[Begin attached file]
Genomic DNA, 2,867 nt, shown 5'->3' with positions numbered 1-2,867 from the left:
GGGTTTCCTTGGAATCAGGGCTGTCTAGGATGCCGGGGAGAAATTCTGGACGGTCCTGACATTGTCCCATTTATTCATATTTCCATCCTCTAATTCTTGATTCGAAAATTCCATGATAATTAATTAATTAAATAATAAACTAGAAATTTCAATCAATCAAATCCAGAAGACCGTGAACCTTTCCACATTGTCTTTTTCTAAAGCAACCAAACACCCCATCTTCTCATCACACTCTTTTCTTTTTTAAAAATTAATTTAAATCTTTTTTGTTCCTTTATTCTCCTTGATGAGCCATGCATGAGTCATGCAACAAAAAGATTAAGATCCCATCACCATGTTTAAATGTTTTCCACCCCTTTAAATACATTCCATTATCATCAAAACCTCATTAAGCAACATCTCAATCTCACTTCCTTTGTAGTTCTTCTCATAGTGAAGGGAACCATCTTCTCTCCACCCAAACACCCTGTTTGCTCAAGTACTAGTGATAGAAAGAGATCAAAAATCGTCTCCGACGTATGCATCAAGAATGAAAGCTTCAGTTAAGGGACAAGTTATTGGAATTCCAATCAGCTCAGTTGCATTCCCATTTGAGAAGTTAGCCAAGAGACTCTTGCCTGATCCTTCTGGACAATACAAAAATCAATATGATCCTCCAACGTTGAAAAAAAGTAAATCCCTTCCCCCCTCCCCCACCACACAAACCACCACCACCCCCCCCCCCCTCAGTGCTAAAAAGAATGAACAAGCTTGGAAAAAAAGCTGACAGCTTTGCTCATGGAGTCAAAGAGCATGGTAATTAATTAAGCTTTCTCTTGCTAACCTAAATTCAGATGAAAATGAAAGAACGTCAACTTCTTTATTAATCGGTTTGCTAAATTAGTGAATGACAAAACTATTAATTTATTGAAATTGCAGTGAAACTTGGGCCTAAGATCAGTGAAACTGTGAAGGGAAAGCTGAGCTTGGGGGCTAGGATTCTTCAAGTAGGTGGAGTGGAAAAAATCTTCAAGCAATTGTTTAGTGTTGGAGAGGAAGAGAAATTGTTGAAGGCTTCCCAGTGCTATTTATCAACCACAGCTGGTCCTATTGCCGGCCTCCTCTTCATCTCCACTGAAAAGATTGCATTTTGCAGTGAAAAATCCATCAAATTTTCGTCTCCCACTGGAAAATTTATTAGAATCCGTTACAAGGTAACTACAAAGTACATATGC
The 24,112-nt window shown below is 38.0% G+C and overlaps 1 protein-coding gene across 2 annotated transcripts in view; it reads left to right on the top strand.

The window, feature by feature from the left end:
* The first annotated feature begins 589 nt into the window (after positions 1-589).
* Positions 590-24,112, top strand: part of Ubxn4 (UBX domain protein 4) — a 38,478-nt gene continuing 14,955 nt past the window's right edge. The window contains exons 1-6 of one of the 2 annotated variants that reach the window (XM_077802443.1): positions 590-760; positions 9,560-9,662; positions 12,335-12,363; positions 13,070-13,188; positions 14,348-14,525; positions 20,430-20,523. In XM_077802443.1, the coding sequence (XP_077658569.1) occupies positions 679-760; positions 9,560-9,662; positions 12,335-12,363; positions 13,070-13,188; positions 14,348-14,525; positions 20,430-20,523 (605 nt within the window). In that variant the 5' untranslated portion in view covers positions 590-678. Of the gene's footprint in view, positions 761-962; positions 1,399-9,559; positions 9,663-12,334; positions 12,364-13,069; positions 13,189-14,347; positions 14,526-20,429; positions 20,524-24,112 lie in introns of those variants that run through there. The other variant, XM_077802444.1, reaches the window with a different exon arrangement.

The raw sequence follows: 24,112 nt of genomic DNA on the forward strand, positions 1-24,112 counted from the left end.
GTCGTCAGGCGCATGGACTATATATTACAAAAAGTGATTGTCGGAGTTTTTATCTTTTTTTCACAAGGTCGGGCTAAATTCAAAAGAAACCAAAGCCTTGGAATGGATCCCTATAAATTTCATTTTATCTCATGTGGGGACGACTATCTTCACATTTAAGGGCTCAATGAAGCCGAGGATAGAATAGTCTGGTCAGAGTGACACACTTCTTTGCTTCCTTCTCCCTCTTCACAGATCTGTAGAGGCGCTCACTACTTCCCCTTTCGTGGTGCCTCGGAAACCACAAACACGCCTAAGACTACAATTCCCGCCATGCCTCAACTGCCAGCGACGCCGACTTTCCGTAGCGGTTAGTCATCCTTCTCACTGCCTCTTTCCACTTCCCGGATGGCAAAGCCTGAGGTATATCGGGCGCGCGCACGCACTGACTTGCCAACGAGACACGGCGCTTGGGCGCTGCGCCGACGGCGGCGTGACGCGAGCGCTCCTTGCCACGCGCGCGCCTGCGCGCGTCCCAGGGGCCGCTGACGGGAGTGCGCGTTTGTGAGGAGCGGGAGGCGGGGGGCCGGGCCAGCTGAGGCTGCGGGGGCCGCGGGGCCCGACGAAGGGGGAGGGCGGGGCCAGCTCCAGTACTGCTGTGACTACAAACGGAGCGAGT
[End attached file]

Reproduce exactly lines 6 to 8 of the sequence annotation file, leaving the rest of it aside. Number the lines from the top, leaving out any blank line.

* Positions 590-24,112, top strand: part of Ubxn4 (UBX domain protein 4) — a 38,478-nt gene continuing 14,955 nt past the window's right edge. The window contains exons 1-6 of one of the 2 annotated variants that reach the window (XM_077802443.1): positions 590-760; positions 9,560-9,662; positions 12,335-12,363; positions 13,070-13,188; positions 14,348-14,525; positions 20,430-20,523. In XM_077802443.1, the coding sequence (XP_077658569.1) occupies positions 679-760; positions 9,560-9,662; positions 12,335-12,363; positions 13,070-13,188; positions 14,348-14,525; positions 20,430-20,523 (605 nt within the window). In that variant the 5' untranslated portion in view covers positions 590-678. Of the gene's footprint in view, positions 761-962; positions 1,399-9,559; positions 9,663-12,334; positions 12,364-13,069; positions 13,189-14,347; positions 14,526-20,429; positions 20,524-24,112 lie in introns of those variants that run through there. The other variant, XM_077802444.1, reaches the window with a different exon arrangement.

The raw sequence follows: 24,112 nt of genomic DNA on the forward strand, positions 1-24,112 counted from the left end.
GTCGTCAGGCGCATGGACTATATATTACAAAAAGTGATTGTCGGAGTTTTTATCTTTTTTTCACAAGGTCGGGCTAAATTCAAAAGAAACCAAAGCCTTGGAATGGATCCCTATAAATTTCATTTTATCTCATGTGGGGACGACTATCTTCACATTTAAGGGCTCAATGAAGCCGAGGATAGAATAGTCTGGTCAGAGTGACACACTTCTTTGCTTCCTTCTCCCTCTTCACAGATCTGTAGAGGCGCTCACTACTTCCCCTTTCGTGGTGCCTCGGAAACCACAAACACGCCTAAGACTACAATTCCCGCCATGCCTCAACTGCCAGCGACGCCGACTTTCCGTAGCGGTTAGTCATCCTTCTCACTGCCTCTTTCCACTTCCCGGATGGCAAAGCCTGAGGTATATCGGGCGCGCGCACGCACTGACTTGCCAACGAGACACGGCGCTTGGGCGCTGCGCCGACGGCGGCGTGACGCGAGCGCTCCTTGCCACGCGCGCGCCTGCGCGCGTCCCAGGGGCCGCTGACGGGAGTGCGCGTTTGTGAGGAGCGGGAGGCGGGGGGCCGGGCCAGCTGAGGCTGCGGGGGCCGCGGGGCCCGACGAAGGGGGAGGGCGGGGCCAGCTCCAGTACTGCTGTGACTACAAACGGAGCGAGT